But often — if child soldiers are internally displaced persons, as the thwarted Kirkuk bomber was reported to be, or otherwise vulnerable — they may feel “that they had no choice but to join … perhaps in exchange for food or protection or not upsetting the authorities in Raqqa or in Mosul.”
Child bombers who are coerced often deliberately fail to launch their attacks, as the teen in Kirkuk may have done, she said.
Pro-Kurdish party struck
Turkish news agency DHA broadcast footage showing the bride and groom overcome by emotion as they returned to the blast site at an apartment building that was home to the groom’s parents and where the newlyweds were to live after their wedding.
Distraught to revisit the scene of so much bloodshed, the couple were rushed back to the hospital for treatment, with the overwhelmed bride carried into the ward by her husband and a relative.
The pro-Kurdish Peoples’ Democratic Party said in a statement condemning the blast that the wedding was for one of its members.
It added that the bombing, which it said had killed many children and women, resembled other suspected ISIS attacks on the party in Turkey, such as in Suruc in July 2015 and in Ankara in October.
The latter attack, targeting a peace rally near the capital’s central railway station, claimed more than 100 lives, making it the deadliest terror attack in modern Turkish history.
“Over the years, Gaziantep has gradually become a nest for ISIS,” said the statement from the party’s Central Executive Board.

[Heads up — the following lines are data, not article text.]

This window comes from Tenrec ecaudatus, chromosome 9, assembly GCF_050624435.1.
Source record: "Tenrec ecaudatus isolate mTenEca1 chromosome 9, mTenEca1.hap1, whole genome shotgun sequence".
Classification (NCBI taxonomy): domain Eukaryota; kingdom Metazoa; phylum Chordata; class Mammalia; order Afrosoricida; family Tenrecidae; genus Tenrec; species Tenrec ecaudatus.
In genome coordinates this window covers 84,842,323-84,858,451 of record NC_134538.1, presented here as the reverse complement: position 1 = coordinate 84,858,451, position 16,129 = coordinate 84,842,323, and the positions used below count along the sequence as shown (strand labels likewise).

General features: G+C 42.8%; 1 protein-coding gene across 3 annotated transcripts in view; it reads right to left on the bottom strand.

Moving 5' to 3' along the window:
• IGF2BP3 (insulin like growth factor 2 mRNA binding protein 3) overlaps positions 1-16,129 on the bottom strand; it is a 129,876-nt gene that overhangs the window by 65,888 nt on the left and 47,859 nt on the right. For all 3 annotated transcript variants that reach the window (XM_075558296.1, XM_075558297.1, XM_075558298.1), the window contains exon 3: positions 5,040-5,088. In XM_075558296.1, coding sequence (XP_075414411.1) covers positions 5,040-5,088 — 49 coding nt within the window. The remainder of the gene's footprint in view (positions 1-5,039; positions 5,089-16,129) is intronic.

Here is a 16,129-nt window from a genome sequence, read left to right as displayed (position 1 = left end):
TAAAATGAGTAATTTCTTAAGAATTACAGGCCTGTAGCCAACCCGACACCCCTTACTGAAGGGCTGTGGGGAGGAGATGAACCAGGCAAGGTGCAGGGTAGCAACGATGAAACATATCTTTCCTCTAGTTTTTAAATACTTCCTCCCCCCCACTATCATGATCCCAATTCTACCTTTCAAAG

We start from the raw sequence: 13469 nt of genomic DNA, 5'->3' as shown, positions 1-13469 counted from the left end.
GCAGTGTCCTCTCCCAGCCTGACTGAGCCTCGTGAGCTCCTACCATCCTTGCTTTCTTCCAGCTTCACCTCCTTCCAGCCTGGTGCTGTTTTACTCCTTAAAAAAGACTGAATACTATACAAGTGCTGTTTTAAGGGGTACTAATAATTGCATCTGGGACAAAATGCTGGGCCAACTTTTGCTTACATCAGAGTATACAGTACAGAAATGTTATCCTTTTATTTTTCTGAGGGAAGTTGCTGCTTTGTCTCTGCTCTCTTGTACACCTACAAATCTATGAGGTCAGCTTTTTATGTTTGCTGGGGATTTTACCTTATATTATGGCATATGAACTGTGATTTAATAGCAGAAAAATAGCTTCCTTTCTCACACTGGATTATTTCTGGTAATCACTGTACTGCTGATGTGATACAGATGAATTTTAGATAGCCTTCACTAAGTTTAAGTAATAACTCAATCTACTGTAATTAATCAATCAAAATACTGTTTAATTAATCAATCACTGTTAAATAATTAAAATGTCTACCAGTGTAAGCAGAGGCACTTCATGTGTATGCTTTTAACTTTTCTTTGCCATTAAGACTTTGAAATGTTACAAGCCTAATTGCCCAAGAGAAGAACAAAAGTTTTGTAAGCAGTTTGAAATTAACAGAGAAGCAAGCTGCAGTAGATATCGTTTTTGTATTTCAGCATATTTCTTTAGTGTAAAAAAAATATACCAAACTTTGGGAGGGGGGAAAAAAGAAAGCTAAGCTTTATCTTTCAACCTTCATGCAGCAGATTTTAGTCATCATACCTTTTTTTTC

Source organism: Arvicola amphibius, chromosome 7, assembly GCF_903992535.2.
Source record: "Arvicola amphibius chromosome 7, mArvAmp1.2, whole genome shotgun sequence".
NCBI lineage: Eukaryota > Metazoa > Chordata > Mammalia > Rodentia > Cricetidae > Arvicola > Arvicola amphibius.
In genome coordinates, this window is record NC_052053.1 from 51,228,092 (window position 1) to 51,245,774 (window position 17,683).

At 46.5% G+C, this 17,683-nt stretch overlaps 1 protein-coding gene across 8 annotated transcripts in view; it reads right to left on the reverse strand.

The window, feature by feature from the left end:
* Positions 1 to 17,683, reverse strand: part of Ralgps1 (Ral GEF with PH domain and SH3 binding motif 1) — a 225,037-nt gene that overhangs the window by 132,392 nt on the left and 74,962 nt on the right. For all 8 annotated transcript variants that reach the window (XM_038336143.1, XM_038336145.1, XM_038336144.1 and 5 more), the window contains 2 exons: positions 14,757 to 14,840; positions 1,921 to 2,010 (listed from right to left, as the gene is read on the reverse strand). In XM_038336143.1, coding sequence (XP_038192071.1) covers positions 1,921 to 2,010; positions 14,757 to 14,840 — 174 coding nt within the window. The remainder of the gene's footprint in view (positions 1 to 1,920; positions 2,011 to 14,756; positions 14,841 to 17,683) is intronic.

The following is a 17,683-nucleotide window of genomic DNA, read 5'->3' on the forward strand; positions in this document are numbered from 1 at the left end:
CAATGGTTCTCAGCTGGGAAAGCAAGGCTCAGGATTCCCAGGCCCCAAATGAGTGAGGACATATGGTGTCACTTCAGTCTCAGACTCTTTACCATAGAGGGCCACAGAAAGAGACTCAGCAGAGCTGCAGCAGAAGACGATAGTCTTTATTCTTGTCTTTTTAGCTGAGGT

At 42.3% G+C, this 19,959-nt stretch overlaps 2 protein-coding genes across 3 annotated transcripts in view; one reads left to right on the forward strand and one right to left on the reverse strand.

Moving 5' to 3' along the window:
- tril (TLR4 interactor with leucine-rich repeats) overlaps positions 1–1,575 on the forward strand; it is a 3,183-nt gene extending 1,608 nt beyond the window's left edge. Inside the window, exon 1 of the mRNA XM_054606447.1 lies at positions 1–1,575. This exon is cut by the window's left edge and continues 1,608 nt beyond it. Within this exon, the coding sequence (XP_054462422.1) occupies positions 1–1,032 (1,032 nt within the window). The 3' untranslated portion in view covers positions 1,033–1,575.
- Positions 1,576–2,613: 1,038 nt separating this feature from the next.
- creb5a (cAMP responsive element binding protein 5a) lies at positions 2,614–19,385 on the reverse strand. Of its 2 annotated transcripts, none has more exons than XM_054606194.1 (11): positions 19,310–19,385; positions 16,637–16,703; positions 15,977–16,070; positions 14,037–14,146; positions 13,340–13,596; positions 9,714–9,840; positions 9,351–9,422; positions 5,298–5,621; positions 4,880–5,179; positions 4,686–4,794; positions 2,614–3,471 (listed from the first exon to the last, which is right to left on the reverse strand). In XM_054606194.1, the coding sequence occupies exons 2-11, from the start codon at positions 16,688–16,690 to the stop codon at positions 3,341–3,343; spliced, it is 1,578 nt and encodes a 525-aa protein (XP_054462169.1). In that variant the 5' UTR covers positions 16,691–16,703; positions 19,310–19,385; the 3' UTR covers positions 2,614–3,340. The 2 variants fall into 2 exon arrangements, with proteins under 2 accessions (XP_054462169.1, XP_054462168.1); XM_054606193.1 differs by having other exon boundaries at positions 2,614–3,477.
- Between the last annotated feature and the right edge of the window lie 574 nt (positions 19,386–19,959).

“The people of Gaziantep have been living in an environment with ISIS members who amass weapons and organize mass meetings.”
The statement criticized Erdogan’s ruling Justice and Development Party for failing to prevent such attacks and said its “hate speech, discriminating and dividing attitude in democratic political arenas furnishes the conditions” for such acts.
Relations between the government and Turkey’s Kurdish minority have been strained as a result of a decades-long Kurdish insurgency.
Kurds targeted by ISIS
The Kurds have become key American allies in the battle against ISIS in Syria and Iraq, placing Kurdish targets squarely in the Sunni terror group’s cross hairs.
Kurdish militia played a central role in driving the group from the Syrian city of Manbij this month, cutting a main supply route from the Turkish border to its heartland in Raqqa.
ISIS operatives have struck before in the bustling southern Turkish city of about 1.5 million people, with the group claiming responsibility for the shootings of anti-ISIS activists there in December and April.
The terror group has been blamed for a series of bomb attacks throughout Turkey, which allows planes from the US-led anti-ISIS coalition to operate from its air base at Incirlik.
In June, 44 people were killed by suspected ISIS suicide bombers at Istanbul’s Ataturk Airport.
ISIS is believed to have extensive cells throughout Turkey. Citing Turkish security sources, Anadolu reported last month that 5,300 suspected ISIS members had been detained in Turkey.
Even before the attempted July 15 coup, Turkey had experienced a year of bloodshed and political turmoil, weathering a string of deadly bomb blasts, blamed variously on ISIS and the PKK.
In attacks last week, 11 people were killed and hundreds injured in three bombings targeting security forces in eastern Turkey. The Turkish government blamed the PKK, which has typically targeted police and the military, whereas ISIS tends to launch mass casualty attacks on soft, civilian targets.
Clashes between the PKK and Turkish forces have flared up again since a peace process crumbled in 2015, bringing an end to a two-year ceasefire.